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The Remarkable Heat and Cold Resistance of Spider Plants

The Remarkable Heat and Cold Resistance of Spider Plants

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Spider plants (Chlorophytum comosum) captivate us with their elegant, arching leaves. They’re resilient houseplants that have long been cherished for their ability to thrive in various indoor conditions.

While their adaptability to low light and neglect is widely acknowledged, a lesser-known aspect of their resilience lies in their remarkable temperature tolerance.

In this article, I delve into the fascinating world of spider plants and shed light on their ability to withstand diverse temperature ranges.

What Temperature Does a Spider Plant Like?

Although a spider plant can survive temperatures as low as 35°F, it won’t grow much unless you keep it in an environment that’s at least 65°F.

Spider plants can also survive temperatures above 90°F without damage. However, the plant will have a higher transpiration rate, which might open it up to the possibility of catching toxic micronutrients.

Does Temperature Affect Food?

A spider plant will require feeding with an all-purpose fertilizer about once every month – specifically during the spring and summer.

The fertilizer should be tailored for indoor plants too. This ensures that it integrates the required micronutrients for a plant that’s growing inside the house.

It’s important to note that the fertilizer shouldn’t contain fluoride or minimal amounts of boron. That’s because spider plants can be susceptible to fluoride damage, especially at high temperatures related to intense light levels.

What Is a Spider Plant’s Native Climate Like?

Spider plants are native to South Africa. They’ve evolved to endure a wide range of temperatures in their natural habitat.

Impressively, their adaptability extends beyond their native environment. As such, they’re a popular choice for indoor gardening all over the globe.

From scorching summers to chilly winters, spider plants have proven their ability to thrive in diverse climates. They’re perfect for both experts and those who don’t have a lot of experience with plants.

Do Spider Plants Like Humidity?

Since a spider plant’s origins are in South Africa, that means it’s used to being in hot deserts, warm subtropics on the coast, and humid highlands.

Your spider plant won’t be too demanding if the area isn’t humid enough. However, if you find that the tips of the leaves are turning brown, it’s a tell-tale sign that the air is too dry for your plant.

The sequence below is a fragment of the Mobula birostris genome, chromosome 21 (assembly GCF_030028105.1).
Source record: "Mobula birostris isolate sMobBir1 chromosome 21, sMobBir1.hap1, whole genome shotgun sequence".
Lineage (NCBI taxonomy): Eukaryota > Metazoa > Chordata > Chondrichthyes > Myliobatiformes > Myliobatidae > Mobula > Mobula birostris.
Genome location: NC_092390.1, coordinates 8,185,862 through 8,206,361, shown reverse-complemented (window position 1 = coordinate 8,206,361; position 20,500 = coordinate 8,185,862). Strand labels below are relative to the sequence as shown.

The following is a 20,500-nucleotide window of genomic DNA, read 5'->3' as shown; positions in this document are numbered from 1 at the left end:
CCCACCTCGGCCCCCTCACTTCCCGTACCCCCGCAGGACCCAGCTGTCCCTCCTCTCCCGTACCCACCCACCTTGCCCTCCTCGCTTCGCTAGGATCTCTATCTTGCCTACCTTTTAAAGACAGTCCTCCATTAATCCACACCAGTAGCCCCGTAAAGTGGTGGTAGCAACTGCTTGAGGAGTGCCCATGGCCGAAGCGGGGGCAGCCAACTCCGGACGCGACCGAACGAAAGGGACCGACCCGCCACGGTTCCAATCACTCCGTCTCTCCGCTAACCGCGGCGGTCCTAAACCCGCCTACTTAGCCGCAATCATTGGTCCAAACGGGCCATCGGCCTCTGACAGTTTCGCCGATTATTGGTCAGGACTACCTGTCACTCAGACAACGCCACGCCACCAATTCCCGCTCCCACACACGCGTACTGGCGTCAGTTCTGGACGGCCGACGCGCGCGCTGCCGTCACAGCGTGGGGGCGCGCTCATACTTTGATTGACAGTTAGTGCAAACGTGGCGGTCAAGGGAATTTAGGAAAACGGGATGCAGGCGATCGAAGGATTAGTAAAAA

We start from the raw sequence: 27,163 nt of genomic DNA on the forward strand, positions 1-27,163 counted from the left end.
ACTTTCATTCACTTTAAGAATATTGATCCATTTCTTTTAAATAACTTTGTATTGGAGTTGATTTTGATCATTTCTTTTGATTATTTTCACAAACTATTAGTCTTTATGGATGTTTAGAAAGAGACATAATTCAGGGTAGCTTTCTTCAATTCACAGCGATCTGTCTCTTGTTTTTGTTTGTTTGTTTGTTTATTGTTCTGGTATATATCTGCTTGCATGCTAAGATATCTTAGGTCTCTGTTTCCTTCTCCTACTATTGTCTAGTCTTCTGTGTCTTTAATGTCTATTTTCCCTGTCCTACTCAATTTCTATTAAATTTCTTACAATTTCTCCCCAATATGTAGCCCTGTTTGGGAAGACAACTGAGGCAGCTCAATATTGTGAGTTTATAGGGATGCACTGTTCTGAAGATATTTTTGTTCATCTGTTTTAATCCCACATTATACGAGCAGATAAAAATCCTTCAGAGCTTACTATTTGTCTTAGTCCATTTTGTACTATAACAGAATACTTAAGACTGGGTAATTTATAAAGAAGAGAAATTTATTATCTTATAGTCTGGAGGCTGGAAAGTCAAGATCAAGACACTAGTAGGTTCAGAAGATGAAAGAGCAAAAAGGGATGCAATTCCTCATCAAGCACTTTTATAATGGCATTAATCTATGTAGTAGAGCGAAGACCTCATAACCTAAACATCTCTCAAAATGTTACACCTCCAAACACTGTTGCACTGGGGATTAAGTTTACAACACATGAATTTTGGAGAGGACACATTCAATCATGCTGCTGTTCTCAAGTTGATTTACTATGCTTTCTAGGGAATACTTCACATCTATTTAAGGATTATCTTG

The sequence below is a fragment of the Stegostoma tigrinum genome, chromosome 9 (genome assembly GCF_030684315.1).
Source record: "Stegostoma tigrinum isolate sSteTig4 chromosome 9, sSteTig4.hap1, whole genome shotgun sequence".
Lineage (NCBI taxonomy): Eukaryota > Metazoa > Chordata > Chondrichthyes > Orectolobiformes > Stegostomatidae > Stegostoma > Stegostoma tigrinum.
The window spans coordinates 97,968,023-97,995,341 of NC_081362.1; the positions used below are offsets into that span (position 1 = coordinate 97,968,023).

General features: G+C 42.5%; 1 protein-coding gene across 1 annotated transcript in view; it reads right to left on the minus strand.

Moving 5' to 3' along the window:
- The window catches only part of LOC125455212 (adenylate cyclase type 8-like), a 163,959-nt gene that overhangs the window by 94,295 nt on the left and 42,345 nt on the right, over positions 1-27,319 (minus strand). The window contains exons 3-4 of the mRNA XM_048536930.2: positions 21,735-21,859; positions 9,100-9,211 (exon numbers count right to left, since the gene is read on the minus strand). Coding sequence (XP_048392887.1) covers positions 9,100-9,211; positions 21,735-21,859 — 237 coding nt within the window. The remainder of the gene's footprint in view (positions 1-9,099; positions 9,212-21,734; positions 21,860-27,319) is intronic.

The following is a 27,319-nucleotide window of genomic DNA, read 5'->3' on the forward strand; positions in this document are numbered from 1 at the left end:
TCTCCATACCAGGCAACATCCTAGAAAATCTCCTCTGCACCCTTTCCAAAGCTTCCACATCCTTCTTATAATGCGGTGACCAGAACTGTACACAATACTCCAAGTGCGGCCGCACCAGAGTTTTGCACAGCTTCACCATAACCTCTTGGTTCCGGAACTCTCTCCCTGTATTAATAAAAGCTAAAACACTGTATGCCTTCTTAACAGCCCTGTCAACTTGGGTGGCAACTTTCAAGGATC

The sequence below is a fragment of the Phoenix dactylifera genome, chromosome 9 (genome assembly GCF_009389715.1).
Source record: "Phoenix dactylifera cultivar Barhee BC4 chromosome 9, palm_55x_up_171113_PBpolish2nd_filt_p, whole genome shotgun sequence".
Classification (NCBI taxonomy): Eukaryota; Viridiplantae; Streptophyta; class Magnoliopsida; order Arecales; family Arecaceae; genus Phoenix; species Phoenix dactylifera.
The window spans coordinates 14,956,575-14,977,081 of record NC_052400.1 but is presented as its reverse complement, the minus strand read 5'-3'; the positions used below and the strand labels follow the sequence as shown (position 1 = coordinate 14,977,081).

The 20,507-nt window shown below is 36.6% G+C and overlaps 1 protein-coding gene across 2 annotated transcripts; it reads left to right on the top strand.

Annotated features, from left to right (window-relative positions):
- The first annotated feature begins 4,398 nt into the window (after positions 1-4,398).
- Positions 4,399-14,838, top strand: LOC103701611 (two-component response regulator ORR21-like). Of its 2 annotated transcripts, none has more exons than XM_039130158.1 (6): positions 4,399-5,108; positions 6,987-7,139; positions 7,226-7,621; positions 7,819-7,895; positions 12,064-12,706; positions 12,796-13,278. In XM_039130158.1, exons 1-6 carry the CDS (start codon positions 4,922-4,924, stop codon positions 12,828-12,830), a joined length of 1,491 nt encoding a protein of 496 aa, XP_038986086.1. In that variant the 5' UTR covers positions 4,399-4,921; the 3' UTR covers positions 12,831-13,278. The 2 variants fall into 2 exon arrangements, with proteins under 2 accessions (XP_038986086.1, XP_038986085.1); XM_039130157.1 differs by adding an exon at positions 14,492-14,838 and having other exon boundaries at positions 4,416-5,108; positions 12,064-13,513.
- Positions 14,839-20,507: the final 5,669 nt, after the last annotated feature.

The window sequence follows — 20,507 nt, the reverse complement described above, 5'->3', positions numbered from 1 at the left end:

In that case, plan a misting schedule to make sure your plant is getting at least the minimum moisture it needs to get by.

Are the Growths I’m Finding on My Spider Plant Related to Temperature?

You might think that the “pups” or “spiderettes,” which are budding growths on the main plant, are related to the temperature being too low or too high. That’s not the case.

Any maturing spider plant will start producing those buds. You can either trim them off completely or move them to another pot and nurture them to give you a brand-new plant!

All you have to do is cut off the small growth from the mother plant. Then, carefully keep it at the bottom end of a glass of water.

The bud should start to develop roots within two to four weeks. After you notice the roots developing, move the small growth into a suitable soil. Water it regularly to enhance growth.

You don’t have to turn the buds into new plants – but you have to trim them off your mother plant to clean it up, using plant snips. Otherwise, the buds might take away from the nutrients of the mother plant.

Frequently Asked Questions

What pH Level Does My Spider Plant Need?

A spider plant thrives best when the pH level of the soil ranges between 6.0 and 6.5. You might need to add some limestone or dolomite to raise the levels of the soil’s pH to the optimal levels.

How Often Should I Water a Spider Plant?

Start watering your plant when the moisture level of the soil is at about 25%. This way, it’s not completely dry yet, but it’s getting there.

If the tips are crispy and dry, then you’re underwatering the plant. Meanwhile, if the tips are dark brown, it’s a sign you’re overwatering the plant.

What Are the Light Requirements of a Spider Plant?

In general, a spider plant will need indirect light—whether low or bright. The brightness of the light will determine the boldness of the stripes.

Avoid exposing your plant to direct light for too long, though, as it can scorch the leaves.

Final Thoughts

I hope my post was a helpful read when it comes to understanding the tolerance of spider plants to different temperatures and climate conditions.

In the end, these plants are a good choice if you’re too worried about how to keep your plant alive and kicking.

Their adaptability and resilience set them apart and make them the ideal indoor house plant for multiple reasons.

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